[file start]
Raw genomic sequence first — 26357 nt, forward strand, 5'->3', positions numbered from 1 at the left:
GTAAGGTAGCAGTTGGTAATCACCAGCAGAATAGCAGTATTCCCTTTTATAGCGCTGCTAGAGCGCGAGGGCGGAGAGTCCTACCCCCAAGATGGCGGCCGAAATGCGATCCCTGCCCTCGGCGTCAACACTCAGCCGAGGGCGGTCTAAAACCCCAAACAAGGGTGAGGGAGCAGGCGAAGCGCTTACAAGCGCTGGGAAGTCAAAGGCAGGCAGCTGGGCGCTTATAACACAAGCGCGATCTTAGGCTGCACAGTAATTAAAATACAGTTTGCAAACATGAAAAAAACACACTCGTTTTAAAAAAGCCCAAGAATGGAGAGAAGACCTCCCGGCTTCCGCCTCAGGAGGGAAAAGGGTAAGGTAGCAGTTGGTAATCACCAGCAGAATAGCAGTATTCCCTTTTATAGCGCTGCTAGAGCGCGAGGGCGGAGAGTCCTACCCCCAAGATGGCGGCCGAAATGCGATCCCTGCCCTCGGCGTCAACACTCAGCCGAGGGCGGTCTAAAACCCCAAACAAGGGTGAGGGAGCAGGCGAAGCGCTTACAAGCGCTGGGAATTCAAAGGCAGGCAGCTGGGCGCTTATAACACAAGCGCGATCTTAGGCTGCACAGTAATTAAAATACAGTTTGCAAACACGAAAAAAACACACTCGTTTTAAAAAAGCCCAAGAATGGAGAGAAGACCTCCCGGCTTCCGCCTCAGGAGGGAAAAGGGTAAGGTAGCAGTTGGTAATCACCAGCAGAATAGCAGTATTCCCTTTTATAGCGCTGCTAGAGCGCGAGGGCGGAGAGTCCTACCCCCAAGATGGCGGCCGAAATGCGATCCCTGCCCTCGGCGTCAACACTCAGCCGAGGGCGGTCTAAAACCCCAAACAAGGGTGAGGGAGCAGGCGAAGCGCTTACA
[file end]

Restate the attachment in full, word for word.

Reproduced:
Raw genomic sequence first — 26357 nt, forward strand, 5'->3', positions numbered from 1 at the left:
GTAAGGTAGCAGTTGGTAATCACCAGCAGAATAGCAGTATTCCCTTTTATAGCGCTGCTAGAGCGCGAGGGCGGAGAGTCCTACCCCCAAGATGGCGGCCGAAATGCGATCCCTGCCCTCGGCGTCAACACTCAGCCGAGGGCGGTCTAAAACCCCAAACAAGGGTGAGGGAGCAGGCGAAGCGCTTACAAGCGCTGGGAAGTCAAAGGCAGGCAGCTGGGCGCTTATAACACAAGCGCGATCTTAGGCTGCACAGTAATTAAAATACAGTTTGCAAACATGAAAAAAACACACTCGTTTTAAAAAAGCCCAAGAATGGAGAGAAGACCTCCCGGCTTCCGCCTCAGGAGGGAAAAGGGTAAGGTAGCAGTTGGTAATCACCAGCAGAATAGCAGTATTCCCTTTTATAGCGCTGCTAGAGCGCGAGGGCGGAGAGTCCTACCCCCAAGATGGCGGCCGAAATGCGATCCCTGCCCTCGGCGTCAACACTCAGCCGAGGGCGGTCTAAAACCCCAAACAAGGGTGAGGGAGCAGGCGAAGCGCTTACAAGCGCTGGGAATTCAAAGGCAGGCAGCTGGGCGCTTATAACACAAGCGCGATCTTAGGCTGCACAGTAATTAAAATACAGTTTGCAAACACGAAAAAAACACACTCGTTTTAAAAAAGCCCAAGAATGGAGAGAAGACCTCCCGGCTTCCGCCTCAGGAGGGAAAAGGGTAAGGTAGCAGTTGGTAATCACCAGCAGAATAGCAGTATTCCCTTTTATAGCGCTGCTAGAGCGCGAGGGCGGAGAGTCCTACCCCCAAGATGGCGGCCGAAATGCGATCCCTGCCCTCGGCGTCAACACTCAGCCGAGGGCGGTCTAAAACCCCAAACAAGGGTGAGGGAGCAGGCGAAGCGCTTACA